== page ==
Posted On by &filed under Top Law News.

Advocate General Darius Khambata as amicus curie (friend of court) has been appointed by the Bombay High Court to help  it in a petition filed by former vice-chairman of Scheduled Tribe Certificate Scrutiny (STCS) Committee Shriniwas Karve, challenging three breach of privilege notices issued to him.

The former Vice Chairman of STCS had moved the High Court in October 2010, seeking quashing of privilege proceedings before the state legislature, on the ground that his office was a quasi-judicial authority.

Last week, the Advocate General withdrew from the case, saying that a breach of privilege notice was pending against himself (over an affidavit he had filed on behalf of government in another case).

However, on March 26, additional government pleader Nitin Deshpande informed the division bench of Chief Justice Mohit Shah and Justice A V Mohta that the notice against Khambata had been withdrawn. The bench then appointed Khambata as amicus curie in this case.

Karve is currently under suspension.

The breach of privilege motions against him were moved by (then) opposition leader in the Maharashtra Legislative Council Pandurang Phundkar (BJP) and MLAs Yashomati Thakur (Congress) and Suresh Dhas (NCP) (who is also the chairman of SC/ST Welfare Committee). While tabling the motion in November 2007, Phunkar had alleged that Karve misbehaved with him when he sought details about pending proceedings regarding a supporter.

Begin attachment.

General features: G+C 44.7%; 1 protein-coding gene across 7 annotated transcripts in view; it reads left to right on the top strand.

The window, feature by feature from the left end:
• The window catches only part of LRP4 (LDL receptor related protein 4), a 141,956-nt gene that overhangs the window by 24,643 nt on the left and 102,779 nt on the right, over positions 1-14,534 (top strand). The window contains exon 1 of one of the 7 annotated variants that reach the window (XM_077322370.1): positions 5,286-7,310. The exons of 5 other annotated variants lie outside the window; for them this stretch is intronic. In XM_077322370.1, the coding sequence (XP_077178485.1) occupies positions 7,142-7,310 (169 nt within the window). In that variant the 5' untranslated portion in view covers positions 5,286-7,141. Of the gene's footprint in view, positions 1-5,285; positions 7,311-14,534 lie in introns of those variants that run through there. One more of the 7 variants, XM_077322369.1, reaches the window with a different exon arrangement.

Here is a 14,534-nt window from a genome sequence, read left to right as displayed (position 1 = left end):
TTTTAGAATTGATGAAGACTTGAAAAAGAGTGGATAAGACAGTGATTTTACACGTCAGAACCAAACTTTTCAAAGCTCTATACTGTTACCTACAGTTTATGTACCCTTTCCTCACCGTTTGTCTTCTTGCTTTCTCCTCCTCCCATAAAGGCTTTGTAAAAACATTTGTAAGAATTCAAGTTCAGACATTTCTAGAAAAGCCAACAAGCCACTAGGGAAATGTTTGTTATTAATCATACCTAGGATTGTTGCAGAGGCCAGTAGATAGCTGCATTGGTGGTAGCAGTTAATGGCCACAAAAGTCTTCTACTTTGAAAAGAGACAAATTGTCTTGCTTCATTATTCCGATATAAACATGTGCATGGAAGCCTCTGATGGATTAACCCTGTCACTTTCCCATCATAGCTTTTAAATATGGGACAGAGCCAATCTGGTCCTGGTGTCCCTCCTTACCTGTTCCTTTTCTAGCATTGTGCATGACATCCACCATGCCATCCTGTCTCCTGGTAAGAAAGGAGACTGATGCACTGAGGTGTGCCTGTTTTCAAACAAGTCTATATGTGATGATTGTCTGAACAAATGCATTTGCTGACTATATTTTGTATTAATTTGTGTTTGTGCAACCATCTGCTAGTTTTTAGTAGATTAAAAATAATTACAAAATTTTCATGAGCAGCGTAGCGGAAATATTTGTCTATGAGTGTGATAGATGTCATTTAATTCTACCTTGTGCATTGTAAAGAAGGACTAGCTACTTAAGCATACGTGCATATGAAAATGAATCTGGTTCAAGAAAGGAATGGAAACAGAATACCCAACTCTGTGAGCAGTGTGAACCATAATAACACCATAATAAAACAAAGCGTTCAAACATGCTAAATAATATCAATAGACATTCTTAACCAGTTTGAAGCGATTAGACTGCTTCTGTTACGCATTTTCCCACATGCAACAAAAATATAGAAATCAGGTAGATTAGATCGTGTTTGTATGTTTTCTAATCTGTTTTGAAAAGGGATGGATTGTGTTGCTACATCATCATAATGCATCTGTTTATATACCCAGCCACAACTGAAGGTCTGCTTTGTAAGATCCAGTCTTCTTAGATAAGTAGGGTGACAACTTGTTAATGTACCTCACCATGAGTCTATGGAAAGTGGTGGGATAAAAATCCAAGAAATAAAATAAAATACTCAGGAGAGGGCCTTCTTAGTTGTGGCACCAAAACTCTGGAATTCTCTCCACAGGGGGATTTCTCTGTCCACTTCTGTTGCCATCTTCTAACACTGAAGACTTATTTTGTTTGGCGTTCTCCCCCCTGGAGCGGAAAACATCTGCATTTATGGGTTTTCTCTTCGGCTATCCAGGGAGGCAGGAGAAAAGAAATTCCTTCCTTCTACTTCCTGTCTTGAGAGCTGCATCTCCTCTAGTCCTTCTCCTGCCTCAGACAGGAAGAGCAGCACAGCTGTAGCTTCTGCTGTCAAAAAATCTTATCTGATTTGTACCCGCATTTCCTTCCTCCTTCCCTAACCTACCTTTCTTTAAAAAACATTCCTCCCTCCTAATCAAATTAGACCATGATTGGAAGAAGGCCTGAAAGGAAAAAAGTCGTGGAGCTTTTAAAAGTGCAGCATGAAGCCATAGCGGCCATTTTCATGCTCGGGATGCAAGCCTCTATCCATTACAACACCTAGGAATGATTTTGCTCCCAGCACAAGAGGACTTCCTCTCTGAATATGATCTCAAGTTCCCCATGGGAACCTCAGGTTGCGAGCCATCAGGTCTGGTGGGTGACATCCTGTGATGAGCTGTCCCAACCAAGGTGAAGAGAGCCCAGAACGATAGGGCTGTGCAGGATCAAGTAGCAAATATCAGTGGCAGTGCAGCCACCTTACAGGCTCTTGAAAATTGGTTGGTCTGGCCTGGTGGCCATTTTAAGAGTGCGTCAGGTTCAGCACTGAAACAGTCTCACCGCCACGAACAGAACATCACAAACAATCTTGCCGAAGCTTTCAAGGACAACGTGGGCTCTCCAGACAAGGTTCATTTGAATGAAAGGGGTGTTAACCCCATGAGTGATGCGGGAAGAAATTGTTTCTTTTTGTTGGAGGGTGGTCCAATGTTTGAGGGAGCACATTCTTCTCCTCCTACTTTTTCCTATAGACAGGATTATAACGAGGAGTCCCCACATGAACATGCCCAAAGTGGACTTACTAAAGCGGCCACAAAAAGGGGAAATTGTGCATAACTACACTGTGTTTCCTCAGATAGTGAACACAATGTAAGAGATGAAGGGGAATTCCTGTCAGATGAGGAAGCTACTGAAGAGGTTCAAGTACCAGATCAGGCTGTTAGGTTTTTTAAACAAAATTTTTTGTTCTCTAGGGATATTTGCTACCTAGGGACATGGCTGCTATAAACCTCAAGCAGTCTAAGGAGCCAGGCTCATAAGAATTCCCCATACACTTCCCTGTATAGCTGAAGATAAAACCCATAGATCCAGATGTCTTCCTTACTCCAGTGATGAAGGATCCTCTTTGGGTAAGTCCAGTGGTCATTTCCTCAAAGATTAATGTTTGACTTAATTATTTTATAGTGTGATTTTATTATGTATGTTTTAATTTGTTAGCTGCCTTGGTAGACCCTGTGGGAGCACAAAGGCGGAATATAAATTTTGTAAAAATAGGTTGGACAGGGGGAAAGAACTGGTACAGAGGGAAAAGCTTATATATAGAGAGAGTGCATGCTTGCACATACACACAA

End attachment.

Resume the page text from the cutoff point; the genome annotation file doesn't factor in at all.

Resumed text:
According to Karve, when Phundkar demanded to know on what basis he had cancelled a caste certificate, he refused to respond as the proceedings are quasi-judicial and sub-judice.

In June 2010, Thakur moved a motion against Karve when he refused to issue a caste validity certificate to his supporter. The third motion for breach of privilege was moved by Dhas when Karve remained absent for a meeting.

Karve’s plea is that these alleged incidents are not related to privilege, but show that he was being forced, by the politicians, to decide in favour of someone or the other.

“As the petitioner refused to bow down, the action…Is taken by the respondents.

Therefore, the question whether the alleged incidences fall in the category of breach of privilege is to be decided by the High Court,” the petition says. It will come up for hearing in due course.

Leave a Reply

Be the First to Comment!

Notify of